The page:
Mediation is a simple, inexpensive form of alternate dispute resolution opposed to more formal options available, eg litigation or arbitration.
Mediation is a dispute resolving process available to disputants possessing a genuine desire to mediate, expecting to achieve mutually satisfying dispute solutions by participating in a settlement process guided by trained mediators.
Mediation is not therapy. Although a person with counselling credentials, such as a social worker or psychologist, may also work as a mediator, mediation does not substitute for therapy.
The object of mediation is to assist disputing parties focus on a mutual problem, talk about it, discuss possible solutions, and, if they choose, agree upon a solution.
Therapy may assist disputants gain emotional distance and make them better able to handle conflict, but that's a different process.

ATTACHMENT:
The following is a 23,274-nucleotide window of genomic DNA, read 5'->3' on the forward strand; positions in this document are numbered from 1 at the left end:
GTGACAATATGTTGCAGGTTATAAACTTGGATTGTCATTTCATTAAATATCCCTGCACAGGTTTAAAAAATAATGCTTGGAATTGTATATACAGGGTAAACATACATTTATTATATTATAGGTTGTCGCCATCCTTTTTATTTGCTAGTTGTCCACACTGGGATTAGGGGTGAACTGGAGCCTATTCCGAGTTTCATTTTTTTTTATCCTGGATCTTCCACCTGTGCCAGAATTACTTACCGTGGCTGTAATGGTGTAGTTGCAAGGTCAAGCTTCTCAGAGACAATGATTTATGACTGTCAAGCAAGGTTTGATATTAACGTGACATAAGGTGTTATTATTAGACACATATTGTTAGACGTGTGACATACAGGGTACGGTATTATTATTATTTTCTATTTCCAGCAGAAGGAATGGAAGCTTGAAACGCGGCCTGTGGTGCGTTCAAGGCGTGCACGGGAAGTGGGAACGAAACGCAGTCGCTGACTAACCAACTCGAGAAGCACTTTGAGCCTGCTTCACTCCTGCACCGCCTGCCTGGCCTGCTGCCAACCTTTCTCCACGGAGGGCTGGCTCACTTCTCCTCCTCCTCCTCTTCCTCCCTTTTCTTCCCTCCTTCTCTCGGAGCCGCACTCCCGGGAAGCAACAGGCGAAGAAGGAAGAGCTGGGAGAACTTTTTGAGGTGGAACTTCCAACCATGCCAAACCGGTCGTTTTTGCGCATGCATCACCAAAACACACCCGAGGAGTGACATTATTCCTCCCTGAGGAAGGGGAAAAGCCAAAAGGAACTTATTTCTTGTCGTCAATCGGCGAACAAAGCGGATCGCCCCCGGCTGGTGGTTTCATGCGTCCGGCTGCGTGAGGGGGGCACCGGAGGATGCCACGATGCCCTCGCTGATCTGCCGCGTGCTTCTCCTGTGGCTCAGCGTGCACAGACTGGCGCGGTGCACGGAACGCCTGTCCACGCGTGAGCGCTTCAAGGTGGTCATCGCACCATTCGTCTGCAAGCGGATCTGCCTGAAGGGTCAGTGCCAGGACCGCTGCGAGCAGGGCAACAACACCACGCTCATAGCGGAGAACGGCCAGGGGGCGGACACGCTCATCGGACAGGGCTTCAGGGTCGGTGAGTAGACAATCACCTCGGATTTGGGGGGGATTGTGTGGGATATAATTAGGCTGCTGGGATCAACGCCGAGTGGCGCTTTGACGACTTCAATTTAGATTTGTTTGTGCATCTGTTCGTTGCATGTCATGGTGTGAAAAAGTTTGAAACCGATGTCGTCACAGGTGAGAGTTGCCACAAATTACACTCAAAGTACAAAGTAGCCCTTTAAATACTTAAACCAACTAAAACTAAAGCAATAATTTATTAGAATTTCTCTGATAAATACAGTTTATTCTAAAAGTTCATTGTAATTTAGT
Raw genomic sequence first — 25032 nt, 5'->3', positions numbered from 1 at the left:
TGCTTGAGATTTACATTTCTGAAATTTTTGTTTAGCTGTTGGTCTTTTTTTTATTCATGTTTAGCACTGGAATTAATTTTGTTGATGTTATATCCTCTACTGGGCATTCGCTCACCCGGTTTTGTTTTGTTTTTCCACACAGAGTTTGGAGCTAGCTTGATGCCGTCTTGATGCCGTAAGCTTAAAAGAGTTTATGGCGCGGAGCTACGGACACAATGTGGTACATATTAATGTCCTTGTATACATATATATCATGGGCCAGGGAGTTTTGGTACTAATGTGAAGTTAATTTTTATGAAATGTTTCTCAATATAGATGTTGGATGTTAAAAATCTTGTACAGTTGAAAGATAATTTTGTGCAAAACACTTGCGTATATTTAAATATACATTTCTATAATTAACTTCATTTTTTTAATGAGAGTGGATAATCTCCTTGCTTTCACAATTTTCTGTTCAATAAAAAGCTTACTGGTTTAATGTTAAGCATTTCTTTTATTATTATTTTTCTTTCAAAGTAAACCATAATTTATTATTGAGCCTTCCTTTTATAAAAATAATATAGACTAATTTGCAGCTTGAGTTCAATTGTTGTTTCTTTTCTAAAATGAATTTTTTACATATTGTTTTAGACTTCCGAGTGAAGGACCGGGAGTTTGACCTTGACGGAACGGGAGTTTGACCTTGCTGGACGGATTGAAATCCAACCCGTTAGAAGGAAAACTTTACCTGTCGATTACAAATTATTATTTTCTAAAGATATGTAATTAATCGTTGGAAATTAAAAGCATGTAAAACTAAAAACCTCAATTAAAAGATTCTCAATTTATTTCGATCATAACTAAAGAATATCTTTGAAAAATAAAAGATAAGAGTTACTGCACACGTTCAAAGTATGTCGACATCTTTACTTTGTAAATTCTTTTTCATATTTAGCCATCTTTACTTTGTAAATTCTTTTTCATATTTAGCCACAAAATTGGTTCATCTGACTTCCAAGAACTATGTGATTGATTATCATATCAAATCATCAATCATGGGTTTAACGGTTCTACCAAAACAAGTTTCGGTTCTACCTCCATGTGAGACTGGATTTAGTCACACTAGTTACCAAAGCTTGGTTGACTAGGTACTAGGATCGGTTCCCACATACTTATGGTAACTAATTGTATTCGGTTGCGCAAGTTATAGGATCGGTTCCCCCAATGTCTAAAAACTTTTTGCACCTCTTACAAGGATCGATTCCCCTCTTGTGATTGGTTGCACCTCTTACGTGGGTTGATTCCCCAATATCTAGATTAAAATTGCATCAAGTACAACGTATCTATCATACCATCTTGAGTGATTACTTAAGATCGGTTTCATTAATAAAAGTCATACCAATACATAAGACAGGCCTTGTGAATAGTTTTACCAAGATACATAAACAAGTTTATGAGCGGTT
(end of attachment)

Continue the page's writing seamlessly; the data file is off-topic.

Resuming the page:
Disputants, if they wish, may seek independent therapy before, during, or after mediation.
Mediation is not the practice of law. Many mediators are also solicitors or barristers. However, whenever a legal practitioner acts as a mediator, he/she cannot provide individual legal advice or representation to one of the parties to the mediation. A legal practitioner represents you; a mediator is a neutral third party.
Mediation is not only for court cases. Although various Courts refer parties involved in litigation to mediation (especially family law matters), you may also engage a mediator as an alternative to going to court in the first place.
Mediation is confidential. Mediation is a private matter. Everything that is said in mediation is confidential. Litigating is a formal system in which most of what is filed or said in Court is part of the public record. A mediator is bound not to reveal what the parties have said in mediation, except in a few limited situations:
- When there is an existing law that requires the mediator to report certain information, such as child abuse
- Where the mediator believes it is necessary to reveal information so as to prevent serious bodily injury or death
- Where the mediator's conduct is questionable
Mediators generally have no hard and fast procedural rules at their meetings; individual mediators rely on their personal experience, skill and training to conduct and guide parties towards settlement.